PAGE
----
Kansas starts special session on mandates

Conservatives are defending a plan to provide unemployment benefits to workers who lose their jobs for refusing COVID-19 vaccines.

By

State News

November 22, 2021 - 9:01 AM

TOPEKA, Kan. (AP) — Conservative Kansas legislators are trying to tamp down fears about the cost and other potential problems with their proposal to provide unemployment benefits to workers who lose their jobs for refusing COVID-19 vaccines. 

The GOP-controlled Legislature is expected to consider the measure during a special session that convenes today, along with another proposal that would make it easier for workers to claim religious exemptions to COVID-19 vaccine mandates. The measures are responses to vaccine mandates from President Joe Biden covering more than 100 million American workers.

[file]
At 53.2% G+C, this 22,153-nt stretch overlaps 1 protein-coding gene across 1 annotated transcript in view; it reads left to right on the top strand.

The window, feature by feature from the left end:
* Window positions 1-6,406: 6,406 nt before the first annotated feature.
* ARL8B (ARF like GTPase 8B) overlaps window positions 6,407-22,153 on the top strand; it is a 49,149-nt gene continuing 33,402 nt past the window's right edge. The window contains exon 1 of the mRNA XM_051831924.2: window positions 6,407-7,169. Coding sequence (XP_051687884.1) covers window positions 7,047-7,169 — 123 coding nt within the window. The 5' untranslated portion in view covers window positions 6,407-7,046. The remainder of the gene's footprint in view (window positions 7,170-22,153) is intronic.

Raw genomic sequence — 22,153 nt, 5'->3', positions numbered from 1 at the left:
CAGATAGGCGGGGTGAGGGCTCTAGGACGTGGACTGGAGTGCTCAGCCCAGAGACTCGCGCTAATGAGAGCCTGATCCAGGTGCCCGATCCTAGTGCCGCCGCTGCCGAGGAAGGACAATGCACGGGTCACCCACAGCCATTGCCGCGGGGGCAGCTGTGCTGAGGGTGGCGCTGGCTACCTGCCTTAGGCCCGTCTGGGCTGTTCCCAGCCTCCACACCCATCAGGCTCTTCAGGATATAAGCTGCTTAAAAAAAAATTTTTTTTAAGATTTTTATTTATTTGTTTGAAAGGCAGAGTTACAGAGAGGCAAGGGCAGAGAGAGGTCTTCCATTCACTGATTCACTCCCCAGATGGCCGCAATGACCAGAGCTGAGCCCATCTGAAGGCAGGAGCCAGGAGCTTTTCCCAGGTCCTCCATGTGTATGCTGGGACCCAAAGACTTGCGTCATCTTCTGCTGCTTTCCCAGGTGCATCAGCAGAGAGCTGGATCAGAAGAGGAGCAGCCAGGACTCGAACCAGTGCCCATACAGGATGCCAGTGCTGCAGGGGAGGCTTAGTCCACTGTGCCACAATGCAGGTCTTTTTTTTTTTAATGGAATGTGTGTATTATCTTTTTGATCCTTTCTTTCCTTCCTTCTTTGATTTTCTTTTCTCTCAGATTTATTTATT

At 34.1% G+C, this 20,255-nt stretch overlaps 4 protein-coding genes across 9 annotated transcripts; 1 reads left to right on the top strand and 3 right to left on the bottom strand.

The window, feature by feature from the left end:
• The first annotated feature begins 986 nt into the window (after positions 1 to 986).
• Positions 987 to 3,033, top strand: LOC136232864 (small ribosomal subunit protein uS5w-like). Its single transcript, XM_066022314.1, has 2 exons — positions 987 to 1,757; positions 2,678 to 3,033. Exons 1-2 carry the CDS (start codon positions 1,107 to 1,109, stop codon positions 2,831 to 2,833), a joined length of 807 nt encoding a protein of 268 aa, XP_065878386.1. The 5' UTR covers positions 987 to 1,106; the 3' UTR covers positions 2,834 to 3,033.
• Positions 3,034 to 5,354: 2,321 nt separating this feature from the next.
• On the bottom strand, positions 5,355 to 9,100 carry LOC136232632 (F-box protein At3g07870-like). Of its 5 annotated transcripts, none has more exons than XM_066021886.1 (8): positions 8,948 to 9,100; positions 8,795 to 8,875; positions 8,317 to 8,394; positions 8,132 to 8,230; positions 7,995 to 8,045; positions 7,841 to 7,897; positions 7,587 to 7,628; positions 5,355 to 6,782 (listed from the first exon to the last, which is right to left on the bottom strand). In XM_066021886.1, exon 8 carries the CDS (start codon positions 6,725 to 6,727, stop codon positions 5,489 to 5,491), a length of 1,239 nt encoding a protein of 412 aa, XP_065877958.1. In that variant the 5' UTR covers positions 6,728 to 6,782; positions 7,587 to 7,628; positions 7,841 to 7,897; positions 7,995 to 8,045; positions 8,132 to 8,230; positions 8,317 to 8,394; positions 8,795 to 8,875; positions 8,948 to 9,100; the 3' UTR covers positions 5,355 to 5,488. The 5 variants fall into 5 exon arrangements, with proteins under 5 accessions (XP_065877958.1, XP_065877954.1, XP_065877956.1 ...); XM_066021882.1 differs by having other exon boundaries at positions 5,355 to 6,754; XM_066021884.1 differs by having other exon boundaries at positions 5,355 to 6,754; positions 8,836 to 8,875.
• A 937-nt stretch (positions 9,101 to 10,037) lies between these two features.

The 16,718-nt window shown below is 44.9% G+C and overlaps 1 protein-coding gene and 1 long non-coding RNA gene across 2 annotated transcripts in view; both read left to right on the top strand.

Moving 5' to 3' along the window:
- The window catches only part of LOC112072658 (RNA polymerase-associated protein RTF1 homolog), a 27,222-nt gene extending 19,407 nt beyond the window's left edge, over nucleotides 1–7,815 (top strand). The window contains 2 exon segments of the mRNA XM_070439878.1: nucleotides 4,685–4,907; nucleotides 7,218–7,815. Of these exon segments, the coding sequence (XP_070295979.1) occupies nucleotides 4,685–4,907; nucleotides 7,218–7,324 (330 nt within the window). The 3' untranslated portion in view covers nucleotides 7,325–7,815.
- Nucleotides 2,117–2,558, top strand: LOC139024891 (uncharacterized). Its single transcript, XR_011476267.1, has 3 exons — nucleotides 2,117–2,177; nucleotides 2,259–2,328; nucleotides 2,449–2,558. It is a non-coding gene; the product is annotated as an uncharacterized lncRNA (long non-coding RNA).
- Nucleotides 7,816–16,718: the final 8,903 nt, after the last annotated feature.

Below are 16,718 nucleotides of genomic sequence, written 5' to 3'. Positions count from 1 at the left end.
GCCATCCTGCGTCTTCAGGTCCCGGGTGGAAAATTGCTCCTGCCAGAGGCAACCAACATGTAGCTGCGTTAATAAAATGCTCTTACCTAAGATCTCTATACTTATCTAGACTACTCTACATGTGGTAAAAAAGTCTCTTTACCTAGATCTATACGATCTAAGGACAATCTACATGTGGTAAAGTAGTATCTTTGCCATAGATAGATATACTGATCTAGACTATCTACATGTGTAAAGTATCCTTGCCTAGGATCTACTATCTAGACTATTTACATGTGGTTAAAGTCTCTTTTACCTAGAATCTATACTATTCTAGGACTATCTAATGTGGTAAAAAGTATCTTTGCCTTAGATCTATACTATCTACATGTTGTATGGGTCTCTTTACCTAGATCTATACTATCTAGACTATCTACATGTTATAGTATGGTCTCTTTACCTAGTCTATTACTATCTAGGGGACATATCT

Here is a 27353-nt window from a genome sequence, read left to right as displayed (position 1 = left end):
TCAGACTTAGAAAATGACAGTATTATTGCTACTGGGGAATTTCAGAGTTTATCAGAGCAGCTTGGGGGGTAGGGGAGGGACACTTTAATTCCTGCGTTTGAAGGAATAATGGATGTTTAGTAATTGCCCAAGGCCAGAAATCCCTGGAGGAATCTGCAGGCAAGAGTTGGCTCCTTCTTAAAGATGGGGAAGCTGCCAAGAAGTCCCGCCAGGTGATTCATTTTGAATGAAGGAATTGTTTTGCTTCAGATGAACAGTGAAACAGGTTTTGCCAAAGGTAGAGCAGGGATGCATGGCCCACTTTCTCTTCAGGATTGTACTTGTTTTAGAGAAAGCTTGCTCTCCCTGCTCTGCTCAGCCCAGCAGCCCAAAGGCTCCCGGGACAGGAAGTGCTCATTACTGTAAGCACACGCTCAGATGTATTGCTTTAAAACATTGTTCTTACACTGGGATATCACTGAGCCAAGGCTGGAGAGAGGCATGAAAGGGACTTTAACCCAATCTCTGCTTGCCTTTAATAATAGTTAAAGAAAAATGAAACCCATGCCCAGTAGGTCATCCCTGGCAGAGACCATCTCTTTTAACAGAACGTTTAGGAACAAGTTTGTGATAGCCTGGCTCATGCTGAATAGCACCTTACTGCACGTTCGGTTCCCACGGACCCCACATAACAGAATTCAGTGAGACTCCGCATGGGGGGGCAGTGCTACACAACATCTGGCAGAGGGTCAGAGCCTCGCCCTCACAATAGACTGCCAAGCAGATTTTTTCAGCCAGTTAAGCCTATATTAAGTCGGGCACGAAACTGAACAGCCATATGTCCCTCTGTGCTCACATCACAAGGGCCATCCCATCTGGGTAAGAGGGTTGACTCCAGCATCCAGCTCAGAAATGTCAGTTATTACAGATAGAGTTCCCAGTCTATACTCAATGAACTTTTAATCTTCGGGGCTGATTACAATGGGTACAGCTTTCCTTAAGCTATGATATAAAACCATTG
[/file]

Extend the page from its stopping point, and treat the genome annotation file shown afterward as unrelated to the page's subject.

The push for unemployment benefits for vaccine-refusing workers comes after GOP lawmakers worried for months that the depletion of funds to pay claims last year during the pandemic would force an increase in the state tax that finances the benefits. There’s bipartisan concern that the unemployment proposal before lawmakers now could lead to such a tax increase. 

Related
November 24, 2021
November 21, 2021
November 15, 2021
November 15, 2021